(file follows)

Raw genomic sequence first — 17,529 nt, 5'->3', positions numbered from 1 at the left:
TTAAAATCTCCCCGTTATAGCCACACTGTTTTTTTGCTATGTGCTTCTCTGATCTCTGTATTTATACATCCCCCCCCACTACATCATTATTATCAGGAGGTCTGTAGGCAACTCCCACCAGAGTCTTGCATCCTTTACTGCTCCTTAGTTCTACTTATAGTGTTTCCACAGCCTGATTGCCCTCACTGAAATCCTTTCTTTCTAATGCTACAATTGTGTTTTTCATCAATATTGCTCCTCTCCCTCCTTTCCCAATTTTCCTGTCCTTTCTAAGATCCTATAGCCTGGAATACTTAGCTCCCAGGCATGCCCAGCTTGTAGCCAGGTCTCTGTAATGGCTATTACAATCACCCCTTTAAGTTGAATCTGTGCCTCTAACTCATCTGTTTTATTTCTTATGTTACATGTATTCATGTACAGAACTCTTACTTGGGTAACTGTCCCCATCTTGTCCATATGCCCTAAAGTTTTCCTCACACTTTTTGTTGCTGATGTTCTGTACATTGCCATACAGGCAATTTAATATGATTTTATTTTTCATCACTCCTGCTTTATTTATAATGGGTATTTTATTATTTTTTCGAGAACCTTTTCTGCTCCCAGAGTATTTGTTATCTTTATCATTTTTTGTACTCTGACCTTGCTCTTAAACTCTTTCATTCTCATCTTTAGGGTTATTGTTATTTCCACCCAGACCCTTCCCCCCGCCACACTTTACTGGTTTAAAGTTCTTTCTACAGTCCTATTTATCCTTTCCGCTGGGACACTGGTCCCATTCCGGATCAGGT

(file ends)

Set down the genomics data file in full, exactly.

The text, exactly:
Raw genomic sequence first — 17,529 nt, 5'->3', positions numbered from 1 at the left:
TTAAAATCTCCCCGTTATAGCCACACTGTTTTTTTGCTATGTGCTTCTCTGATCTCTGTATTTATACATCCCCCCCCACTACATCATTATTATCAGGAGGTCTGTAGGCAACTCCCACCAGAGTCTTGCATCCTTTACTGCTCCTTAGTTCTACTTATAGTGTTTCCACAGCCTGATTGCCCTCACTGAAATCCTTTCTTTCTAATGCTACAATTGTGTTTTTCATCAATATTGCTCCTCTCCCTCCTTTCCCAATTTTCCTGTCCTTTCTAAGATCCTATAGCCTGGAATACTTAGCTCCCAGGCATGCCCAGCTTGTAGCCAGGTCTCTGTAATGGCTATTACAATCACCCCTTTAAGTTGAATCTGTGCCTCTAACTCATCTGTTTTATTTCTTATGTTACATGTATTCATGTACAGAACTCTTACTTGGGTAACTGTCCCCATCTTGTCCATATGCCCTAAAGTTTTCCTCACACTTTTTGTTGCTGATGTTCTGTACATTGCCATACAGGCAATTTAATATGATTTTATTTTTCATCACTCCTGCTTTATTTATAATGGGTATTTTATTATTTTTTCGAGAACCTTTTCTGCTCCCAGAGTATTTGTTATCTTTATCATTTTTTGTACTCTGACCTTGCTCTTAAACTCTTTCATTCTCATCTTTAGGGTTATTGTTATTTCCACCCAGACCCTTCCCCCCGCCACACTTTACTGGTTTAAAGTTCTTTCTACAGTCCTATTTATCCTTTCCGCTGGGACACTGGTCCCATTCCGGATCAGGT